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YMMV / Simon & Garfunkel

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  • Adaptation Displacement: "Richard Cory" (the song) is much more well-known these days than "Richard Cory" (the poem by Edwin Arlington Robinson that the song is based on).
  • Covered Up:
    • "El Condor Pasa (If I Could)" from Bridge Over Troubled Water, which is just Simon's lyrics sung over the Los Incas version of the Peruvian folk song "El Cóndor Pasa" by Daniel Alomía Robles. Robles' son sued Simon and Garfunkel in 1970 to gain a writer's credit for "El Cóndor Pasa", but noted that the court case itself was friendly since the oversight was the result of Simon being misled to believe it was a traditional folk song, and has stated he bears Simon no ill will. Los Incas similarly did not mind the fact that their instrumental backing had been used without permission, and even became friends with Simon and had him produce their first English-language album.
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    • Similarly, "Scarborough Fair/Canticle" adds new lyrics sung in counterpoint to the original folk ballad.
    • Happened in the other direction with "Hazy Shade of Winter" after The Bangles' version became a Breakaway Pop Hit.
    • Also with Harper's Bizarre and "The 59th Street Bridge Song (Feelin' Groovy)".
    • "You Don't Know Where Your Interest Lies" was released as the B-Side of "Fakin' It", then was promptly forgotten; it was 30 years before it even got released on an album. But a version recorded around the same time by Dana Valery (with Simon briefly showing up to replicate his "You don't begin to comprehend" line from the S&G version) become a hugely popular song among Northern Soul enthusiasts in the UK.
  • Everyone Is Jesus in Purgatory: Tons of interpretations of "The Boxer" say that its refrain of "Lie la lie" means something significant (e.g.: that the singer is actually lying about his whole tale). Paul Simon has gone on record as saying that he just couldn't think of any words to sing there.
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  • Memetic Mutation: "Hello darkness, my old friend..." is now a catch-all expression to describe despair after its use in Season 4 of Arrested Development.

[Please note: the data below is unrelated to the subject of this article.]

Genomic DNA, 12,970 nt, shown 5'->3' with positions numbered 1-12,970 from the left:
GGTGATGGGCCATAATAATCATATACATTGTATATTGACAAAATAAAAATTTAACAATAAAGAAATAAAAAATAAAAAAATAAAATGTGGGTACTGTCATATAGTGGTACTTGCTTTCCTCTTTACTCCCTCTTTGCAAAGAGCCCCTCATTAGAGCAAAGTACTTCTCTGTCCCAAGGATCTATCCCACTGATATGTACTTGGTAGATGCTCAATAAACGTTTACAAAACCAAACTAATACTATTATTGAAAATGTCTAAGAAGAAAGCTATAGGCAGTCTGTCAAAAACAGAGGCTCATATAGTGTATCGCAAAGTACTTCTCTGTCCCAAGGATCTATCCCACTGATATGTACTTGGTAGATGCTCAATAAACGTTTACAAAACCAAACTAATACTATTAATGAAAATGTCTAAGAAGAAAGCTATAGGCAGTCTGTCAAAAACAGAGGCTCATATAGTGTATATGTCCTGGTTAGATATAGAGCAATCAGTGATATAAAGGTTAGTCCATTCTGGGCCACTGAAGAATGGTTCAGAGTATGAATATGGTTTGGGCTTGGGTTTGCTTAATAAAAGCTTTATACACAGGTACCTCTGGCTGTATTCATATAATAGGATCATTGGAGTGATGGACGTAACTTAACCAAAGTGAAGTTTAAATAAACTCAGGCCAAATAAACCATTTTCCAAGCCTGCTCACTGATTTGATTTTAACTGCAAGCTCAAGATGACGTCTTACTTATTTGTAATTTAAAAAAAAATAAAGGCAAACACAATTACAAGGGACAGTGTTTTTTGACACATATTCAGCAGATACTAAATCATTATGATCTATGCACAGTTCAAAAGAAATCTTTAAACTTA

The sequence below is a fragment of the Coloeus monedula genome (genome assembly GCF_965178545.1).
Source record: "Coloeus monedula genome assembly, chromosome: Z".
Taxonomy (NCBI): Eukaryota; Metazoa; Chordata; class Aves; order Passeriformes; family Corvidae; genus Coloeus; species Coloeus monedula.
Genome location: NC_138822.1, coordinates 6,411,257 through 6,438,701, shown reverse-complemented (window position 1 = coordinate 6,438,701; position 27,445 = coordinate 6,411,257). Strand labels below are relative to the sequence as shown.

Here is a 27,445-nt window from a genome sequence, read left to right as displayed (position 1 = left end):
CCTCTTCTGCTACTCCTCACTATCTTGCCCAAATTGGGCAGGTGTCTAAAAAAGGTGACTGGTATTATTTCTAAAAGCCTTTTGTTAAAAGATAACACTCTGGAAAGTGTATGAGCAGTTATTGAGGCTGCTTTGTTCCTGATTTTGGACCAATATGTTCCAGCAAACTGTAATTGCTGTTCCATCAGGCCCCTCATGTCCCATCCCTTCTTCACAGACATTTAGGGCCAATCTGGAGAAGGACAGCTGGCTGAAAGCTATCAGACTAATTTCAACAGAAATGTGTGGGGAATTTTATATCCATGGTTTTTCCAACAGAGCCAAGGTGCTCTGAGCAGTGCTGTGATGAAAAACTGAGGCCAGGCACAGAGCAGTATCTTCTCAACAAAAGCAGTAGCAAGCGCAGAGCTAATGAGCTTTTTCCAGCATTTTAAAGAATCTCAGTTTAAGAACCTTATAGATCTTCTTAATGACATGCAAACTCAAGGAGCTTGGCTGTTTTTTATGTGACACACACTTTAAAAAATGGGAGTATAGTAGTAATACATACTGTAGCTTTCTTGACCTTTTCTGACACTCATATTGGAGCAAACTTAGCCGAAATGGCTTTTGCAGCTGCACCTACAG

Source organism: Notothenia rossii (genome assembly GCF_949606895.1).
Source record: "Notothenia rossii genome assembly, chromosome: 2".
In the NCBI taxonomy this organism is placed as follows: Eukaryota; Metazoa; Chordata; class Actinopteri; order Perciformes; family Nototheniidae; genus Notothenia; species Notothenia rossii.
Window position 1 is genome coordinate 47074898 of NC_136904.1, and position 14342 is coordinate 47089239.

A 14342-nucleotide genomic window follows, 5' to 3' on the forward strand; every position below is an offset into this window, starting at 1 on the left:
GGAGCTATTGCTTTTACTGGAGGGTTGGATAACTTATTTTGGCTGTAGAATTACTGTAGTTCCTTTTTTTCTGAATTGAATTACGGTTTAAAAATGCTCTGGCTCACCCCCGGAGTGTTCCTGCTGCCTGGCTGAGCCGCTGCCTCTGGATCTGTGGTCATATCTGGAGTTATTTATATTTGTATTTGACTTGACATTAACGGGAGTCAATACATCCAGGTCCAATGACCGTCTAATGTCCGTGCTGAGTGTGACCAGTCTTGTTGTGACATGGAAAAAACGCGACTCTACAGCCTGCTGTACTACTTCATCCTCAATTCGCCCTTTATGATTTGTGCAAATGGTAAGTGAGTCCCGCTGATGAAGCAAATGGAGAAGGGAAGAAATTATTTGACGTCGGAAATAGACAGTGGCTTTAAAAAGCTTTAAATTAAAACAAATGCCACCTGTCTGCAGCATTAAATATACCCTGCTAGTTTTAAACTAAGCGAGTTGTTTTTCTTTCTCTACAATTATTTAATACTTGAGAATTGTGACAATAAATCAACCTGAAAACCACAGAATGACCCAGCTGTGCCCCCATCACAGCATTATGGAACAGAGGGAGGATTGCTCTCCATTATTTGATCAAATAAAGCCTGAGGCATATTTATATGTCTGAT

• Most Wonderful Sound: Art Garfunkel's voice. If Paul Simon was the brain of the group, then Art Garfunkel was certainly the soul with how he sang songs like "Bridge Over Troubled Water". Also applies to his solo work, most notably on "Bright Eyes".
  • Nightmare Fuel: "The Sun Is Burning", "Save the Life of My Child" (Also verges on Tear Jerker).
    • "Anji" is a rather unsettling instrumental.
    • How about the next three songs after that, where all three title characters (Richard Cory, the Peculiar Man, and whoever "She" is) die in very gruesome ways? It doesn't make it any less unsettling that the latter two songs— especially "April Come She Will"— are sung eerily soft. Though in April's case, it's strongly implied it's the month that is passing by.
  • Older Than They Think:
    • To modern audiences, "Save the Life of My Child" might sound like an early example of Industrial and Sampling.
    • Many people don't realize "Scarborough Fair" is an English ballad a few centuries old, or that it has an even older version of the original called "The Elfin Knight".
  • Signature Song: "The Sound of Silence" has become the duo's only song most people are familiar with today.
    • Although some might argue for "Mrs. Robinson", "Bridge Over Troubled Water" or "Scarborough Fair".
  • Stuck in Their Shadow: Art Garfunkel, former Trope Namer for "Lesser Star".
  • True Art Is Angsty: Particularly on Parsley, Sage, Rosemary & Thyme and Bookends, S&G could be every bit as inward-looking and melancholy as Emo (Though usually much less Narm-y).


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